From there we can start putting in place the right measurement practices. But it takes two to tango.
Show me the money
Right at the start of this chapter I said it’s not all about pounds and pence when it comes to measurement. I truly believe that. But there is a conversation around cash that needs to be had with the senior executives of businesses. That conversation is around investing in measurement.
For too long communications professionals have been asked to pull rabbits out of hats when it comes to analyzing the success of a comms programme or campaign. Frankly, the ‘C-Suite’ needs to put some skin in the game. What’s more, we shouldn’t be afraid to ask for investment.
Principle 4 of the Barcelona Principles suggests that qualitative and quantitative methods of measurement should be employed in order to achieve effective evaluation. That comes down to investing in benchmarking and proper market research as well as coverage counting and message analysis.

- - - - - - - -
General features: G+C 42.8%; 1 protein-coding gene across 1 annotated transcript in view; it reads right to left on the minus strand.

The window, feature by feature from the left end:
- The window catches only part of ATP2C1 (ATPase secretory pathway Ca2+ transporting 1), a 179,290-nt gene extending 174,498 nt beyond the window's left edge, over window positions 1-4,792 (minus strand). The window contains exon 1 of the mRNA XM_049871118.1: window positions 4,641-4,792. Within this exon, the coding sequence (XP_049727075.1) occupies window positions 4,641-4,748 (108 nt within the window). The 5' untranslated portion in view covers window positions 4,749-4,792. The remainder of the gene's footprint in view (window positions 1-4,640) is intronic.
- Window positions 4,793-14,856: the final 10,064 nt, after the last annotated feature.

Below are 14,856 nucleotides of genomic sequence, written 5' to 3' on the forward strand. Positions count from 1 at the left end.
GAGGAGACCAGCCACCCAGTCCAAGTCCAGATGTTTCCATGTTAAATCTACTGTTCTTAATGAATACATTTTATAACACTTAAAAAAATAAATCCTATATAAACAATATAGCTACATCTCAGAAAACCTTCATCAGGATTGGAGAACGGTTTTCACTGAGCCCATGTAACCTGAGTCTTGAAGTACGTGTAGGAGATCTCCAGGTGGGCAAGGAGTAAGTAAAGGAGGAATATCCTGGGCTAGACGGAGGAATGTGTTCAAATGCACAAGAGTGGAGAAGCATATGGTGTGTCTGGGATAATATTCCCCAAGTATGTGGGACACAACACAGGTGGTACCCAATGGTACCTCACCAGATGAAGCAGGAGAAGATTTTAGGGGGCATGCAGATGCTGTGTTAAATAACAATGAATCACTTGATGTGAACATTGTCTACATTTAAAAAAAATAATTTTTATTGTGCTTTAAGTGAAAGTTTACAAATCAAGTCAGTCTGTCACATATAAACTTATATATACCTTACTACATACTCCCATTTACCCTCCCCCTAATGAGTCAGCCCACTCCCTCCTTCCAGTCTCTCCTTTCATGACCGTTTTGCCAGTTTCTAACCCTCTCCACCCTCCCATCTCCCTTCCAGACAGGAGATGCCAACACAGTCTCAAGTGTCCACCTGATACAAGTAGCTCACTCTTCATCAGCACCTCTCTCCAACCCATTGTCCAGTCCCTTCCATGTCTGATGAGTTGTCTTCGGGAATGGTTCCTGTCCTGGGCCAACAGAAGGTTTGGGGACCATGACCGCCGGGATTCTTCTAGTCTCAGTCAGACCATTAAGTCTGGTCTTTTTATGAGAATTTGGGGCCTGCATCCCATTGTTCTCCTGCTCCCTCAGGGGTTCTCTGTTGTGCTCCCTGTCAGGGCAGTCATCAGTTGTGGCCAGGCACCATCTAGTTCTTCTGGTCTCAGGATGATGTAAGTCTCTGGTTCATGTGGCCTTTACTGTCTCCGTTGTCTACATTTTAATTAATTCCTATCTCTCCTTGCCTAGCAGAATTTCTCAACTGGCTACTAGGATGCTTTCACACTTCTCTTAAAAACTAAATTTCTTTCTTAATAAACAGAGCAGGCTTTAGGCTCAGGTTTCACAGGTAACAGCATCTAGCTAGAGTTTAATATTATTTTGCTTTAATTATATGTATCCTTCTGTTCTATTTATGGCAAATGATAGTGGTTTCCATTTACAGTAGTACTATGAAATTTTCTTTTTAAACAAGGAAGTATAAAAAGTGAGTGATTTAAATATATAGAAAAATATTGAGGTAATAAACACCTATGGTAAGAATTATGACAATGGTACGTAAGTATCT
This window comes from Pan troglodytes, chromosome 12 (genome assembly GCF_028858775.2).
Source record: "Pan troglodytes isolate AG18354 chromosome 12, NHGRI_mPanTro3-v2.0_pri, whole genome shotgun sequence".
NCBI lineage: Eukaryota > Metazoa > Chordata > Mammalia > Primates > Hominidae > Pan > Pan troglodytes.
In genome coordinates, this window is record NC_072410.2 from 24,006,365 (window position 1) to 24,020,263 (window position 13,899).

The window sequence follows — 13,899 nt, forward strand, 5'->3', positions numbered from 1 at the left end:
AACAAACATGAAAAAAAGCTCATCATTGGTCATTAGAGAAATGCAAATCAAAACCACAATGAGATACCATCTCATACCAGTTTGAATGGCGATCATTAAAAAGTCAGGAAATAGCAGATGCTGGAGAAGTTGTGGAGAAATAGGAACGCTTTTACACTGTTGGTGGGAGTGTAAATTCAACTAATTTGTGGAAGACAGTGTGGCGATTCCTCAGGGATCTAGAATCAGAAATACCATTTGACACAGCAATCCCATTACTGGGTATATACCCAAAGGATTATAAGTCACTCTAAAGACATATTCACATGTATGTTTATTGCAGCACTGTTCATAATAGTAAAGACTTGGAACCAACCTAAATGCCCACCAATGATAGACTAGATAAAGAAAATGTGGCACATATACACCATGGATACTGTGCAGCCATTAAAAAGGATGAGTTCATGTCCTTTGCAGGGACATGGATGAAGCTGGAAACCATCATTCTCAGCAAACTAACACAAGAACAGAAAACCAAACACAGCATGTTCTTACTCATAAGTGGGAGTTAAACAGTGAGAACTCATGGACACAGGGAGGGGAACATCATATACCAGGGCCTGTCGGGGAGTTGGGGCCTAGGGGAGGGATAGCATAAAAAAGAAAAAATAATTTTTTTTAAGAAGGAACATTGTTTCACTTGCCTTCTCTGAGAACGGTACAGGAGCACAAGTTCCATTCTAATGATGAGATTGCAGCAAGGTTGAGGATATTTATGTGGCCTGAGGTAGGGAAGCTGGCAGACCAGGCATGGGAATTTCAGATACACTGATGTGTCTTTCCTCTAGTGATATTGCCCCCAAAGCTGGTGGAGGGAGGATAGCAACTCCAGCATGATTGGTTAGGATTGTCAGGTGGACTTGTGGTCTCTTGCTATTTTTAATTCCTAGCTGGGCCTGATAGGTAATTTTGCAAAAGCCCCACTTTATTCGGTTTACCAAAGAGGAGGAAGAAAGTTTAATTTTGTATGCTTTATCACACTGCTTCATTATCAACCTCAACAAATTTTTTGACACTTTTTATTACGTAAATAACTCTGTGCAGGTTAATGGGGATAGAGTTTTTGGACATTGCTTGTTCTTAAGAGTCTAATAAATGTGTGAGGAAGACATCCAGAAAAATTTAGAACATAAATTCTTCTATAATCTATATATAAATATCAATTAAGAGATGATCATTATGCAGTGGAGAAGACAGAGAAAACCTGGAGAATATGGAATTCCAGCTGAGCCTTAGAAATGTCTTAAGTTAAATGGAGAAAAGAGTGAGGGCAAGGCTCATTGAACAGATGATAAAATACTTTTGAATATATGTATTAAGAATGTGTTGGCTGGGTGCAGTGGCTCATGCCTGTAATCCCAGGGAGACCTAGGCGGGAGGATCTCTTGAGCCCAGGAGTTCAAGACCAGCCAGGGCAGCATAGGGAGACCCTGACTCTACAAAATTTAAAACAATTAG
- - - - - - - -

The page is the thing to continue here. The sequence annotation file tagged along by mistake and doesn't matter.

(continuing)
At the start of the campaign or comms programme, sit down with the primary stakeholders, lay out your shiny and relevant purpose and have a frank discussion as to what investment can be made to monitor the progress of the work.
Oh and please make sure that at that meeting there’s more than just PR people present. Communications goes further than the four walls of the marketing department.
Moving from sales to business
Communications professionals have a privileged role in that the work we do spans across every aspect of an organisation. From sales through to HR and beyond, our skills can be applied in more diverse ways than almost any other role.
Yet when it comes to measurement we have become myopic. In a desperate bid to try and align ourselves with what we think the C-Suite is interested in, money, we ignore the rest of the great work we are doing.
A CEO doesn’t just spend his or her time in the company vault counting gold coins. They have a responsibility to steer their business towards success on a number of different fronts. From the welfare of their employees through to the impact they have on society.